Cohousing for Ageing Well
Like many cities, Adelaide’s population is ageing. Older residents may find limited options to ‘downsize’ in their current neighbourhood if their housing doesn’t meet their needs or if they don’t wish to live alone. The urban infill style of housing favoured by developers is often not age-friendly and can have negative impacts on streetscapes, the environment and community connections.
The City of Unley has led a project to identify more innovative and flexible housing options. This project focused on the redevelopment of existing housing stock which enables street character to be maintained. However, it still allowed increased density with more dwellings per block, using smart design principles that better cater to the needs of older individuals.
We are pleased to share that the Cohousing for Ageing Well project has been recognised by it shortlisting as a finalist for a Local Government Award for Excellence in Leadership, within the category of Community partnerships.
It has also received international recognition, being shortlisted for the 5th Guangzhou International Award for Urban Innovation. This international recognition is particularly significant as Cohousing for Ageing Well is one of only 15 projects shortlisted from a field of 273 entries from 175 cities across 60 countries, and the only Australian project to be shortlisted.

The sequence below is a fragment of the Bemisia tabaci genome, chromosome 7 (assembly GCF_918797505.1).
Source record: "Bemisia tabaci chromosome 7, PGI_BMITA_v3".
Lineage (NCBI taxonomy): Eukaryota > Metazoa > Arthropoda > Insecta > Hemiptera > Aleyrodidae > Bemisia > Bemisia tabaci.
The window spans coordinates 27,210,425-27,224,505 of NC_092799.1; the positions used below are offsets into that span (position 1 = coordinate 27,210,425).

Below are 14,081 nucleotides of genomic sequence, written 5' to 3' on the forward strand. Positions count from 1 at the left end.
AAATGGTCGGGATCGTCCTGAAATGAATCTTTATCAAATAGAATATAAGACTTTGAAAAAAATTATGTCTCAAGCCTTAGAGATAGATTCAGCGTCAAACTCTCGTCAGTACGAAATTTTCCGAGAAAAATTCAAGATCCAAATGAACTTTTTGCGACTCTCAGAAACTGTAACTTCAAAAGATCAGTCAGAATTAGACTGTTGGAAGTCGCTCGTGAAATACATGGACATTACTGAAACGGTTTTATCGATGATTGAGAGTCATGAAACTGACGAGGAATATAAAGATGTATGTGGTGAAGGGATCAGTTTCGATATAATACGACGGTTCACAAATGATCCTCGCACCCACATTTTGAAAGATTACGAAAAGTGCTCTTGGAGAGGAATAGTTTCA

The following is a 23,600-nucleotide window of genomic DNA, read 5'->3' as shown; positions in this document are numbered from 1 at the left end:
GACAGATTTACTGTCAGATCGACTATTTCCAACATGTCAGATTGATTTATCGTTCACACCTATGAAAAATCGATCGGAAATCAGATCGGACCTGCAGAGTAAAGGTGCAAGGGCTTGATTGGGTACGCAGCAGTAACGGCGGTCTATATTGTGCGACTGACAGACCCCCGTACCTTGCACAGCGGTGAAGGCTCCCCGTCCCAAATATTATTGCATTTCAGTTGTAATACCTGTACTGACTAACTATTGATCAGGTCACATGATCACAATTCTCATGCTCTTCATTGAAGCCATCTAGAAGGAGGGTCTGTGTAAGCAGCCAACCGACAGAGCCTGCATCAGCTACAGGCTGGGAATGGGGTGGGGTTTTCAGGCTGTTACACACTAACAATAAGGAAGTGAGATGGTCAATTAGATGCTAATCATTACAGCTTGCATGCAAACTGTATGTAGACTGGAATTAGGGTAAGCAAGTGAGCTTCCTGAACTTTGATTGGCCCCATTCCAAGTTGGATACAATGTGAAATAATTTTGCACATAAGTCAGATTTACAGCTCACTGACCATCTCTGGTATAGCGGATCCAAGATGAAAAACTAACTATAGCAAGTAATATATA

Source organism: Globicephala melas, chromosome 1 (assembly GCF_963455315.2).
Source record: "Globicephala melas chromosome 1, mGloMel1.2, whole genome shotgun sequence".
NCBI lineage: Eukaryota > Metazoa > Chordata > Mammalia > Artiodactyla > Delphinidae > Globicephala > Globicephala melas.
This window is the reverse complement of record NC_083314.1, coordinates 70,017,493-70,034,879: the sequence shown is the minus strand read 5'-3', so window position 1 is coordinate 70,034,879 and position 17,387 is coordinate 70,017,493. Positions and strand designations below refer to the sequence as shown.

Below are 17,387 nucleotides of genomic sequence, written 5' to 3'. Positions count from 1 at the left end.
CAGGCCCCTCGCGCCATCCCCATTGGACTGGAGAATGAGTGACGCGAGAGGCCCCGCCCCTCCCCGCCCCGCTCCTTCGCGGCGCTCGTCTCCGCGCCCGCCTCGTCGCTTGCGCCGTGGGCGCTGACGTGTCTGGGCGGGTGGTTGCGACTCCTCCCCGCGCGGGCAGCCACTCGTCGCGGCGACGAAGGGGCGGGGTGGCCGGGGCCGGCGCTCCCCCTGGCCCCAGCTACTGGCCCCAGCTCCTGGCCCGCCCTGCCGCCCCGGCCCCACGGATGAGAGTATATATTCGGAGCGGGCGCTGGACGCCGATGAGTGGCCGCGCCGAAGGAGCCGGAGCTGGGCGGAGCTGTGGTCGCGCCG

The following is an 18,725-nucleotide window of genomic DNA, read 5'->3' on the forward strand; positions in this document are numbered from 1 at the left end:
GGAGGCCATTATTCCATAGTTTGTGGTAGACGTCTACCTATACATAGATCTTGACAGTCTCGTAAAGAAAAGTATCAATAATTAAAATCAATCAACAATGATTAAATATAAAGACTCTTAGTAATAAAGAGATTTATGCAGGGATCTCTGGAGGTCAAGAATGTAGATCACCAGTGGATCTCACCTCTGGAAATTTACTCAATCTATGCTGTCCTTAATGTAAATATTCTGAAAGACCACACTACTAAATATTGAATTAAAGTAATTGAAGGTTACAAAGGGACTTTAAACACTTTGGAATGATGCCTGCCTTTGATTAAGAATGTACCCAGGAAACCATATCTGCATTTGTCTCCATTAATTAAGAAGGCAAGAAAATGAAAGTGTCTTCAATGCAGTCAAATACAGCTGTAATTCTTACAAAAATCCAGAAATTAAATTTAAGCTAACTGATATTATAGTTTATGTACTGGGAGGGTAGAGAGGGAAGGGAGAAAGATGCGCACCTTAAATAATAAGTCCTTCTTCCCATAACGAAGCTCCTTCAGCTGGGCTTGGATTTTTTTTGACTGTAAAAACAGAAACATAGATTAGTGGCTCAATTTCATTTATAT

Listen to the architect Dr Damian Madigan presenting the final design from this project.
Find out about ageing the right place with Dr Amelia McCabe from the Global Centre for Modern Ageing.
See cohousing in action in Mount Barker at Millers Corner, in this short talk by the co-founder, Lia Parsons.
Cohousing designs and reports
Read reports from the project.
Design report(PDF, 16MB)
P&D Code Consultation(PDF, 4MB)
The project engaged a wide range of stakeholders including the Office for Ageing Well and the State Planning Commission along with four Local Government Councils (Unley, Burnside, Prospect and Walkerville) and the University of South Australia (UniSA). Four character houses were ‘redesigned’, transforming them on paper to provide more dwellings with shared amenities that could meet the social and physical needs of individuals wishing to ‘age in place’ in their community.
Older residents engaged in a codesign process through a facilitated workshop with UniSA. Their insights led to a suite of final designs developed by UniSA. These designs were on a variety of plot sizes but all retained outdoor space, deep root zones for medium or large trees and high quality individual dwellings, whilst providing the capacity to promote positive interaction between residents. This interaction is promoted by shared amenities such as shared outdoor and BBQ areas, shared laundry facilities and, in the largest plot sizes, a full common house for social gathering. The work also stimulated a submission for the new South Australian State Planning and Design Code to consider the value of specifically designed cohousing.
Thank you for your feedback, it helps us design a better website for you.
If you need a reply or can't find what you were looking for Contact Us or call (08) 8372 5111.